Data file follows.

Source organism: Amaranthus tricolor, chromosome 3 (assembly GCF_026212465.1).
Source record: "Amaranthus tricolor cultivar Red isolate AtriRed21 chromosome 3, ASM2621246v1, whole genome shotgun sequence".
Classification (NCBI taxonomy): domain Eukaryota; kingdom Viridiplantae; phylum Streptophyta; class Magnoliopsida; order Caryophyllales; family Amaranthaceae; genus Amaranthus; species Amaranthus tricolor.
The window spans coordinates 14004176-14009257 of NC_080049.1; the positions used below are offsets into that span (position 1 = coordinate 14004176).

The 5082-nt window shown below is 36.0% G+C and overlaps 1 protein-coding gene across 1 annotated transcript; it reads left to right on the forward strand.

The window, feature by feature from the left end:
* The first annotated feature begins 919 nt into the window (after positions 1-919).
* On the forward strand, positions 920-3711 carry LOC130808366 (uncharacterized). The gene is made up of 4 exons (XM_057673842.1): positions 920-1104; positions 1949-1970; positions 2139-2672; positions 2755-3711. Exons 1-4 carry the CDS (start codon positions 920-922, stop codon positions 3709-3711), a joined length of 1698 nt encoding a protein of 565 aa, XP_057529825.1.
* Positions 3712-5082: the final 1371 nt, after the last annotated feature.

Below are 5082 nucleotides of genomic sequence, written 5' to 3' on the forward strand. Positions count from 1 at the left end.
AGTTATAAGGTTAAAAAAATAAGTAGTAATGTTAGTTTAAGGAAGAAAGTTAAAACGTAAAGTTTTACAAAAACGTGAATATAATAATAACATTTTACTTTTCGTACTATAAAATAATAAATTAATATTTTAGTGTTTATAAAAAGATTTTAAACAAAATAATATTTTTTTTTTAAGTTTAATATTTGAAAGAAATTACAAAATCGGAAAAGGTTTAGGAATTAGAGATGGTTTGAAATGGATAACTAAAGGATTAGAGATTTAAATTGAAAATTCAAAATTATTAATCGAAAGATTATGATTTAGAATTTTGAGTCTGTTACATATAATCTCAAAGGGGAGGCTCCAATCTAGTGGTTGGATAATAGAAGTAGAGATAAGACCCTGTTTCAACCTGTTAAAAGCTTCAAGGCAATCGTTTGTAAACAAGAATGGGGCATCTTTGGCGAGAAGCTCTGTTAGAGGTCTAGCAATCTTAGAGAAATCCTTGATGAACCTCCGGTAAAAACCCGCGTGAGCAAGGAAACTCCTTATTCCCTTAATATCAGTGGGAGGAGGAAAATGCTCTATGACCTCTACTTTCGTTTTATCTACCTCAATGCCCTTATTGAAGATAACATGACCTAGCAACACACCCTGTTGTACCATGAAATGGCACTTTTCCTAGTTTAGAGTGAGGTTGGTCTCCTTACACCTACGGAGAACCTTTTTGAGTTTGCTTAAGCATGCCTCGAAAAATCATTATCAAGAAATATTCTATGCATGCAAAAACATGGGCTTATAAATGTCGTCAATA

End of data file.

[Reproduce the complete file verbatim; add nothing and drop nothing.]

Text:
Source organism: Amaranthus tricolor, chromosome 3 (assembly GCF_026212465.1).
Source record: "Amaranthus tricolor cultivar Red isolate AtriRed21 chromosome 3, ASM2621246v1, whole genome shotgun sequence".
Classification (NCBI taxonomy): domain Eukaryota; kingdom Viridiplantae; phylum Streptophyta; class Magnoliopsida; order Caryophyllales; family Amaranthaceae; genus Amaranthus; species Amaranthus tricolor.
The window spans coordinates 14004176-14009257 of NC_080049.1; the positions used below are offsets into that span (position 1 = coordinate 14004176).

The 5082-nt window shown below is 36.0% G+C and overlaps 1 protein-coding gene across 1 annotated transcript; it reads left to right on the forward strand.

The window, feature by feature from the left end:
* The first annotated feature begins 919 nt into the window (after positions 1-919).
* On the forward strand, positions 920-3711 carry LOC130808366 (uncharacterized). The gene is made up of 4 exons (XM_057673842.1): positions 920-1104; positions 1949-1970; positions 2139-2672; positions 2755-3711. Exons 1-4 carry the CDS (start codon positions 920-922, stop codon positions 3709-3711), a joined length of 1698 nt encoding a protein of 565 aa, XP_057529825.1.
* Positions 3712-5082: the final 1371 nt, after the last annotated feature.

Below are 5082 nucleotides of genomic sequence, written 5' to 3' on the forward strand. Positions count from 1 at the left end.
AGTTATAAGGTTAAAAAAATAAGTAGTAATGTTAGTTTAAGGAAGAAAGTTAAAACGTAAAGTTTTACAAAAACGTGAATATAATAATAACATTTTACTTTTCGTACTATAAAATAATAAATTAATATTTTAGTGTTTATAAAAAGATTTTAAACAAAATAATATTTTTTTTTTAAGTTTAATATTTGAAAGAAATTACAAAATCGGAAAAGGTTTAGGAATTAGAGATGGTTTGAAATGGATAACTAAAGGATTAGAGATTTAAATTGAAAATTCAAAATTATTAATCGAAAGATTATGATTTAGAATTTTGAGTCTGTTACATATAATCTCAAAGGGGAGGCTCCAATCTAGTGGTTGGATAATAGAAGTAGAGATAAGACCCTGTTTCAACCTGTTAAAAGCTTCAAGGCAATCGTTTGTAAACAAGAATGGGGCATCTTTGGCGAGAAGCTCTGTTAGAGGTCTAGCAATCTTAGAGAAATCCTTGATGAACCTCCGGTAAAAACCCGCGTGAGCAAGGAAACTCCTTATTCCCTTAATATCAGTGGGAGGAGGAAAATGCTCTATGACCTCTACTTTCGTTTTATCTACCTCAATGCCCTTATTGAAGATAACATGACCTAGCAACACACCCTGTTGTACCATGAAATGGCACTTTTCCTAGTTTAGAGTGAGGTTGGTCTCCTTACACCTACGGAGAACCTTTTTGAGTTTGCTTAAGCATGCCTCGAAAAATCATTATCAAGAAATATTCTATGCATGCAAAAACATGGGCTTATAAATGTCGTCAATA